Agriculture and the US-Mexico-Canada Agreement: The Devil’s in the Detail

Negotiating international agreements of any sort creates winners and losers in a new world order.  While the ultimate impact on losers under this Agreement will take some time to evaluate, supply managed agricultural industries in Canada are clearly losers and initial reactions indicate that they will be seriously hit by the changes.

How can we come to terms with the inequity of the burden? Where do we go to from here?

There are important steps we need to take and some essential components of an acceptable and workable solution.

First of all, we need to assess the damage.

We need to evaluate the nature and the extent of the changes. At this point what appears clear is that there will be concessions of market access to be implemented over six years. This is a defined and finite change having an impact on dairy, poultry, and eggs that can be estimated. A different impact will come from changes in process that impact adjustment and extend forward into the future. This is the case regarding the elimination of Class 7 milk, with this impact being more difficult to understand.

The implications of the Agreement are complex and will defy the ability of many to assess them well. Those most affected by any change, particularly a harmful one, can tell the rest of us the details of how the change is hitting home and therefore, we need to involve those who are directly affected.

Individual producers and producer groups affected by this change must be consulted as part of the process of assessing the collective impact on all affected producers.

We in Canada have a history of social policy that promotes the collective good. This is why our health policy evolved in the 1950s to one that would not leave some out in the cold, unable to pay for the care that others could afford. Although right next door to the massive influence of a culture largely based on individual responsibility for wellbeing, we in Canada embraced policy that took care of our people – all of them.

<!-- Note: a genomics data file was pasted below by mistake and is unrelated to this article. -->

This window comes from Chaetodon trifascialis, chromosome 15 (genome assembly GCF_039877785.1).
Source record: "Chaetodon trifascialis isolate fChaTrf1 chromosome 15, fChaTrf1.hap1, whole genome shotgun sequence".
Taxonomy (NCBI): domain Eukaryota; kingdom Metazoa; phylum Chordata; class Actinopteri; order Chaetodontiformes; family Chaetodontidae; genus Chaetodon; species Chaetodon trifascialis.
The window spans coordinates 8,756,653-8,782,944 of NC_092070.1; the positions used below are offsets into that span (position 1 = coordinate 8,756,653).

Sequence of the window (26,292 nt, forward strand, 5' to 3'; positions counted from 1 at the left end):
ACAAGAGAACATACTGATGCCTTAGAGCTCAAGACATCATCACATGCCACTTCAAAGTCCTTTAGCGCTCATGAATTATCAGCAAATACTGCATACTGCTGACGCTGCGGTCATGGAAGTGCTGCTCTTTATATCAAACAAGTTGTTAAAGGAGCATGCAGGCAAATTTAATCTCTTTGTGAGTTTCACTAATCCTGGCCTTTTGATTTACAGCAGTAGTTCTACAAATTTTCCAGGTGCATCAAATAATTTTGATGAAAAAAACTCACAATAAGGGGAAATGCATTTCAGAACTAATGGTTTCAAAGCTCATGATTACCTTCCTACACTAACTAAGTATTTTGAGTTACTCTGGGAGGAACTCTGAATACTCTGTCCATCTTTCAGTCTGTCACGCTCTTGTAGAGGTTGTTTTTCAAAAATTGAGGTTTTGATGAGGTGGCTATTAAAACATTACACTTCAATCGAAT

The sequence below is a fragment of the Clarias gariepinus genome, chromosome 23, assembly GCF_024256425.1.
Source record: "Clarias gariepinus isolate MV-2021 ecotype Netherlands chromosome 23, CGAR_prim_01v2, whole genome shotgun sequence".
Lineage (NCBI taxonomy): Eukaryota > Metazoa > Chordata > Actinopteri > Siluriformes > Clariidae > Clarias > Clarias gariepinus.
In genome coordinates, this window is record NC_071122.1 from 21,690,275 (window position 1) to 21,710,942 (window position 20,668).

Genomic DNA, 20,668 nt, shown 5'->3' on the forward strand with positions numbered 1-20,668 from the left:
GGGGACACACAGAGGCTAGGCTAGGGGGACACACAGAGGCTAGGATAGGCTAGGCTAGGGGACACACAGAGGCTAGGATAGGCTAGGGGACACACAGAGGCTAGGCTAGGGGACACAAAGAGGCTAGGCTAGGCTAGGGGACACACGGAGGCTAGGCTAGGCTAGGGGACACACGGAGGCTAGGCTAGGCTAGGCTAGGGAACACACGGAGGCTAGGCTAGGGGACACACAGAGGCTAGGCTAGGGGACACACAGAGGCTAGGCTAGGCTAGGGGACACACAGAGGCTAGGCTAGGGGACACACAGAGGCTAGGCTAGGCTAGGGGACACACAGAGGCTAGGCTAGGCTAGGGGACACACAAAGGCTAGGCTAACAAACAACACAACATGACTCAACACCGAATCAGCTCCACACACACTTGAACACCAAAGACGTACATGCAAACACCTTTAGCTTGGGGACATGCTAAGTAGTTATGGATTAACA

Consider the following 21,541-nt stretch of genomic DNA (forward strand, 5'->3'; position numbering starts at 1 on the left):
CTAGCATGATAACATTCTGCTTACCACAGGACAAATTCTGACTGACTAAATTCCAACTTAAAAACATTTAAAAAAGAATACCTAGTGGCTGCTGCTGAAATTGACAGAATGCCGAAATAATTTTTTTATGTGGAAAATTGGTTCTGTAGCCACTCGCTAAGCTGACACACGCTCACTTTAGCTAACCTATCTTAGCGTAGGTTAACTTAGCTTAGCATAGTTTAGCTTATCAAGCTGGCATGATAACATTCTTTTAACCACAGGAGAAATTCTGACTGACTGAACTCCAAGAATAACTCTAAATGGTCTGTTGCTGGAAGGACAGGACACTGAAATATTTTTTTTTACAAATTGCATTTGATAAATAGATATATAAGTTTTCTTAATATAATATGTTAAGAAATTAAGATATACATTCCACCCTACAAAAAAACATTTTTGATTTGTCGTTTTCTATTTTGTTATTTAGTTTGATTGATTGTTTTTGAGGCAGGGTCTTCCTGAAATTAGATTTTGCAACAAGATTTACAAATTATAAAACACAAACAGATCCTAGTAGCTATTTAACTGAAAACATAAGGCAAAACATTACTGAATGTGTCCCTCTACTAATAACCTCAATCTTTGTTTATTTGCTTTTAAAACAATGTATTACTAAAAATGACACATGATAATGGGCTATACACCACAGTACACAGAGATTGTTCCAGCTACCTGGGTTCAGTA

Similarly, supply management is rooted in early decisions to protect farm families from price volatility, as well as to support farm incomes for certain commodities. Quota systems here are now mature and a basis of the income and wealth of those who own quota. This reality is recognized by Minister Freeland, Canada’s lead negotiator, who has made it clear that there will be full compensation.

Quantification of “full compensation” needs to involve those affected.

As we progress through understanding the costs of this Agreement by assessing who is affected and to what degree, we have the opportunity to take advantage of this policy window to design changes that not only address the inequitable impact of the Agreement, but also address concerns that have been percolating, such as how supply managed industries can be made more accessible to new entrants.

There are other emerging considerations that will come to the forefront as we quickly gain an understanding of the specific details, assess impacts and move towards solutions. After all, when the going gets tough, the tough get creative. We will adapt and we will be resilient once we know the details.

Posted by Brenda Dyack on October 5, 2018

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One Comment

  • Nancy Albright says:

    The one thing that is not affected by the trade agreements is the right of every consumer to chose what they buy. Egg cartons must give origin; milk is determined by the cow logo; meat packages must also give origin. If the only choice is price the Canadian farmers may suffer but we, as the working poor, will grow as much of our own food as possible and always buy Canadian.

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